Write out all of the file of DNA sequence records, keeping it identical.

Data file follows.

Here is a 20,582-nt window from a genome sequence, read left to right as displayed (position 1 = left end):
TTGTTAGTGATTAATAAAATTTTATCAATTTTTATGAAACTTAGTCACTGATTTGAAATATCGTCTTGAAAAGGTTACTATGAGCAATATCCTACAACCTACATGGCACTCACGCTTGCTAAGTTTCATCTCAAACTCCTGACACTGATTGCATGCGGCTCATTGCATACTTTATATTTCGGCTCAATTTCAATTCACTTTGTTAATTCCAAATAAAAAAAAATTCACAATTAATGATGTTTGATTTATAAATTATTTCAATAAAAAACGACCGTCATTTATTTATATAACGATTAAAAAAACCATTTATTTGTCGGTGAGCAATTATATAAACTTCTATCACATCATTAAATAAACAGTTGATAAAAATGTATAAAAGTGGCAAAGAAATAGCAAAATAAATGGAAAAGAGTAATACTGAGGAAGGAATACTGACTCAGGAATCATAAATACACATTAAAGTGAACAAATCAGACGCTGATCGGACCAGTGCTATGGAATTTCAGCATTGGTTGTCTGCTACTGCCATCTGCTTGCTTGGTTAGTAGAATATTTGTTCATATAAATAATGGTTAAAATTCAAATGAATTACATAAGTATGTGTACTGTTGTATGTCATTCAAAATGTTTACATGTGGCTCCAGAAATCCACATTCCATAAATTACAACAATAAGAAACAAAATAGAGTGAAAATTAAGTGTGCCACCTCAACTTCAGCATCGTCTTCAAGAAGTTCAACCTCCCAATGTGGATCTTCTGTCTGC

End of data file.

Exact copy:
Here is a 20,582-nt window from a genome sequence, read left to right as displayed (position 1 = left end):
TTGTTAGTGATTAATAAAATTTTATCAATTTTTATGAAACTTAGTCACTGATTTGAAATATCGTCTTGAAAAGGTTACTATGAGCAATATCCTACAACCTACATGGCACTCACGCTTGCTAAGTTTCATCTCAAACTCCTGACACTGATTGCATGCGGCTCATTGCATACTTTATATTTCGGCTCAATTTCAATTCACTTTGTTAATTCCAAATAAAAAAAAATTCACAATTAATGATGTTTGATTTATAAATTATTTCAATAAAAAACGACCGTCATTTATTTATATAACGATTAAAAAAACCATTTATTTGTCGGTGAGCAATTATATAAACTTCTATCACATCATTAAATAAACAGTTGATAAAAATGTATAAAAGTGGCAAAGAAATAGCAAAATAAATGGAAAAGAGTAATACTGAGGAAGGAATACTGACTCAGGAATCATAAATACACATTAAAGTGAACAAATCAGACGCTGATCGGACCAGTGCTATGGAATTTCAGCATTGGTTGTCTGCTACTGCCATCTGCTTGCTTGGTTAGTAGAATATTTGTTCATATAAATAATGGTTAAAATTCAAATGAATTACATAAGTATGTGTACTGTTGTATGTCATTCAAAATGTTTACATGTGGCTCCAGAAATCCACATTCCATAAATTACAACAATAAGAAACAAAATAGAGTGAAAATTAAGTGTGCCACCTCAACTTCAGCATCGTCTTCAAGAAGTTCAACCTCCCAATGTGGATCTTCTGTCTGC